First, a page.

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An unpopular president, a myth-making architect, and a multibillionaire tycoon are building an oversize airport in a nature preserve. Can they make Mexico great again?
At the dawn of the Jet Age, in 1962, President John F. Kennedy strode across the red-carpeted tarmac of the Mexico City Central Airport into the arms of President Adolfo López Mateos for a traditional abrazo. It was JFK’s third state visit to Latin America, as he built support for his pan-hemispheric social and economic cooperation plan, the Alliance for Progress. Between all the standard stops — an honorary luncheon at the National Palace, a bilateral meeting at the Mexican presidential residence — his hosts squeezed in a tour of a massive new housing complex, Unidad Independencia, on the southern outskirts of the capital.
“Amigos,” Kennedy declared, in brief remarks at the site, “I want to compliment … the architect[s] and all of you for how beautifully this project has been put together. I have seen in many places housing which has been developed under governmental influences, but I have never seen any [such projects] which have fountains and statues and grass and trees, which are as important to the concept of the home as the roof itself.”
Completed in 1960, Unidad Independencia was indeed impressive — a vast Modernist development that housed 10,000 working-class residents in comfortable units, neatly arranged in angular mid- and high-rise buildings, all integrated with shops, schools, performance venues, and a medical clinic. The architects, Alejandro Prieto Posadas and José María Gutiérrez Trujillo, fused Le Corbusier’s vision of the Radiant City with nods to pre-Columbian megaprojects, including giant stone sculptures of the ancient deity Quetzalcoatl.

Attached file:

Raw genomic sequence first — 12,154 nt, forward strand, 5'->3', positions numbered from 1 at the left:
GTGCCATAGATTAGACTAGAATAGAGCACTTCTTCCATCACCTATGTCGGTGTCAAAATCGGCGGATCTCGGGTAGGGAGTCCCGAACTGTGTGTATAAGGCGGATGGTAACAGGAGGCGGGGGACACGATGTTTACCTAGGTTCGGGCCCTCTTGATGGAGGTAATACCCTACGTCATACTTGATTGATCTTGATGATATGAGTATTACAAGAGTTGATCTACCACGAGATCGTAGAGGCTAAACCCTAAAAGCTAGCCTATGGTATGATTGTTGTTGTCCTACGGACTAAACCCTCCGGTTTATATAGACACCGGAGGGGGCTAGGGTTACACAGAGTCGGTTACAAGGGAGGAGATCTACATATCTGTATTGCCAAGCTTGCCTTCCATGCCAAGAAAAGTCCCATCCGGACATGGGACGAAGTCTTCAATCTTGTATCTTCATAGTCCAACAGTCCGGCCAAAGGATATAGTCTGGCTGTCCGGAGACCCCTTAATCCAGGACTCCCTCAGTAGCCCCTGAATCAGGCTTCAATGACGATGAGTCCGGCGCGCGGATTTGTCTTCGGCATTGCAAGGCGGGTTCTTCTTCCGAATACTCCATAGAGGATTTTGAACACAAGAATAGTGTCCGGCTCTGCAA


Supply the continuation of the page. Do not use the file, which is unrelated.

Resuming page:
The charismatic Kennedy won over the crowd, and the traveling Washington press corps reported (with surprise) no sign of anti-imperialist protest. Whether the Mexican masses truly loved the American president or had been intimidated into silence by the dictatorship of the Institutional Revolutionary Party (PRI), who can say. Regardless, the visit was a triumph for López Mateos, the eighth in a line of fourteen PRI presidents who held uninterrupted power from 1929 to 2000. Since the Mexican constitution limits leaders to a single six-year term, its presidents invest in massive infrastructure projects that become their legacies. Unidad Independencia was López Mateos’s signature megaproyecto, designed to alleviate poverty, glorify his presidency, and impress international visitors (not necessarily in that order). It all seemed to be working perfectly. […]